To all present I offer my greetings. As we have found, with the participation of the members of our Council of State, it is important and necessary, for the good and usefulness of our subjects and countries, to make common and use, in all matters of justice and other matters, the vulgar language, each province its own; and having for this reason drawn up ordinances and statutes, by means of which our subjects can better know and understand our intentions and wills and comply with them; knowing that the French language in our “Pays d’Aoste” has always been better known and more widespread than the others; and being the people, and the subjects of that country, accustomed to speaking this language more easily than the others, we have learned that despite our statutes and ordinances, some disobedient use the Latin language in their procedures of justice and other which in addition to those who do not know it perfectly, is not understandable to the people as well as the French: for this reason we have hereby wanted to affirm and declare our will and resolutely resolve that in the Country and Duchy of Aosta no one, anyone it both, uses both in procedures and in processes and acts of justice, stipulation of contracts, instruments, investigations or other similar things, a language other than French, under penalty of nullity of the same contracts and procedures, and a one hundred lire fine for both set off.

Likewise, we ask and order our beloved and faithful Counselors Prefect, Bailiff, Lawyer and Procurator of the aforementioned “Pay d’Aoste” and also to our Officers and Judges, and to each of them, according to their own competence, to be the first to observe these rules. , and make them observe them promptly to our subjects without infringing them in any way, being afraid of incurring this penalty. By giving a mandate to have all the intersections in our city of Aosta published with a trumpet sound, and in the other villages of the aforementioned country, in order that our subjects cannot provide or claim an excuse due to ignorance. This is our will.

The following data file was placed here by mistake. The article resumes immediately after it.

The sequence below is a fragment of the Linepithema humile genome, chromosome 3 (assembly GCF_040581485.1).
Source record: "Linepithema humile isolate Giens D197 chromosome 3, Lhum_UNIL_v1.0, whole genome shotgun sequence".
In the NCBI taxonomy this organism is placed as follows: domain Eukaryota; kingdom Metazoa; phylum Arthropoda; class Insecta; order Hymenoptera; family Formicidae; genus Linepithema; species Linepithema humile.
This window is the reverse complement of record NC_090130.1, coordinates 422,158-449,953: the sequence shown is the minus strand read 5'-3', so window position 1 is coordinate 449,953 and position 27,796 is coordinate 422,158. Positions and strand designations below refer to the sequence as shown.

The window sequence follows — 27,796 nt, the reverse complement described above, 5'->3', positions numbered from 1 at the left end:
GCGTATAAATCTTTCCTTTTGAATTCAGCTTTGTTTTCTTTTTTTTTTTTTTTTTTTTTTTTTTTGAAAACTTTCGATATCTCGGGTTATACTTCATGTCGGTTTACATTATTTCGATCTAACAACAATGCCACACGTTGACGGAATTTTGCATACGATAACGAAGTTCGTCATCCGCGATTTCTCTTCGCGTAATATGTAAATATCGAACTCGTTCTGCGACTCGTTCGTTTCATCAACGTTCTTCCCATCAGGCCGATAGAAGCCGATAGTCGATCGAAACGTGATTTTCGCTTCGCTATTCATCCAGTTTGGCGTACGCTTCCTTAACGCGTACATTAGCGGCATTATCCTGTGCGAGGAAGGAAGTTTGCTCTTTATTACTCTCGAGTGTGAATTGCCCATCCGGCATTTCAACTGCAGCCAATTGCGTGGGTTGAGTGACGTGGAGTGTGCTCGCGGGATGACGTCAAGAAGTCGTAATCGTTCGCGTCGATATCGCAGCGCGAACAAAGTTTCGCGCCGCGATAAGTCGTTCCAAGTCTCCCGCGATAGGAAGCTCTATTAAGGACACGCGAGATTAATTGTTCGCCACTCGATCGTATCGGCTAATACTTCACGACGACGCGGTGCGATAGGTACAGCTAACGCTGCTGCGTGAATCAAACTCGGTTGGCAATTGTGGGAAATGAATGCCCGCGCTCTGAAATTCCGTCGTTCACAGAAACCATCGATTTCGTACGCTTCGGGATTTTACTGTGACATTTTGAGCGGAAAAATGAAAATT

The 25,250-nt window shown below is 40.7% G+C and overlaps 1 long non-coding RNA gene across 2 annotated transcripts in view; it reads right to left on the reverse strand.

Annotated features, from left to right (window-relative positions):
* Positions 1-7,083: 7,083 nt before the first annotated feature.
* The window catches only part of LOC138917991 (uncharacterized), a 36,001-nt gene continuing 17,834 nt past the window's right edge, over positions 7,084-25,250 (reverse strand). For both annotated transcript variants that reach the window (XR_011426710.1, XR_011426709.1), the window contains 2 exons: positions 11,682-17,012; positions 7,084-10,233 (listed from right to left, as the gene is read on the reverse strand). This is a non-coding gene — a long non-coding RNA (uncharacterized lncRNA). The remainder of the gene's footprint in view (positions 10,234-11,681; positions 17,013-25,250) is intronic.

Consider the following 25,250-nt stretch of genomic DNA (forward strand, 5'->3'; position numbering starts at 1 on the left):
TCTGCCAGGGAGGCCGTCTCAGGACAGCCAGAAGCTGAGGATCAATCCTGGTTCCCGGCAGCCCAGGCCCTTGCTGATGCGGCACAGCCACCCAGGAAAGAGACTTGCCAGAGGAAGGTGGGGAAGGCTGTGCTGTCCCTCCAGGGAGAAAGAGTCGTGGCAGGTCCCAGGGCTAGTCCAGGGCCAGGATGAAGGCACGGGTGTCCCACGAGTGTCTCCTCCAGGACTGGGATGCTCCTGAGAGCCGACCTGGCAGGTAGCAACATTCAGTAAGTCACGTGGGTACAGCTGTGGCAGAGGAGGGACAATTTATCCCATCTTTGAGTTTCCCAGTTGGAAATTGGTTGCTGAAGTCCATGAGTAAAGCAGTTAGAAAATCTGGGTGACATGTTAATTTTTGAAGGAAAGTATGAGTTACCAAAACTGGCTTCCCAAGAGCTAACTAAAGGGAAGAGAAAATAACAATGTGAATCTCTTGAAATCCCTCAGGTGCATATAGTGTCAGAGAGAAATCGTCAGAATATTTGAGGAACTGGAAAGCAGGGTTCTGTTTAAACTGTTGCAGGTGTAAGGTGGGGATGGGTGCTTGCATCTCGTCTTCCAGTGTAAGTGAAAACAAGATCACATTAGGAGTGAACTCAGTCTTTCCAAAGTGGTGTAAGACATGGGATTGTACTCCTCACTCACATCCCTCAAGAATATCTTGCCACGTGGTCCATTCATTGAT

The déclaration de Chivasso

We populations of the alpine valleys

Nothing that the twenty years of leveling and centralizing bad government summarized by the brutal and braggart motto of “Rome tames” have had the following painful and significant results for our valleys:

1. political oppression through the work of its political and administrative agents (soldiers, commissioners, prefects, federal officials, teachers), small despots who are careless and ignorant of every local tradition of which they were diligent destroyers;

2. economic ruin for the dilapidation of their forest and agricultural assets, for the prohibition of emigration with the hermetic closure of the borders, for the actual lack of technical and financial organization of agriculture, masked by the vast display of central assistance, for the inability of a modern tourist organization respectful of the places; all conditions that determined the Alpine depopulation;

3. destruction of local culture for the suppression of the local fundamental language, where it exists, the brutal and clumsy transformation of local names and inscriptions, the closure of autonomous local schools and institutes, cultural heritage which is also a wealth for the purposes of temporary emigration abroad;


1. that freedom of language as well as that of worship is an essential condition for safeguarding human personality;

2. that federalism is the most suitable framework for providing the guarantees of this individual and collective right and represents the solution to the problem of small nationalities and the definitive liquidation of the historical phenomenon of irredentism, guaranteeing the advent of peace in the future European order stable and durable;

3. that a federal republican regime with a regional and cantonal basis is the only guarantee against a return of the dictatorship, which found in the centralized Italian monarchical state the ready-made instrument for its dominance over the country; faithful to the best spirit of the Risorgimento

We declare the following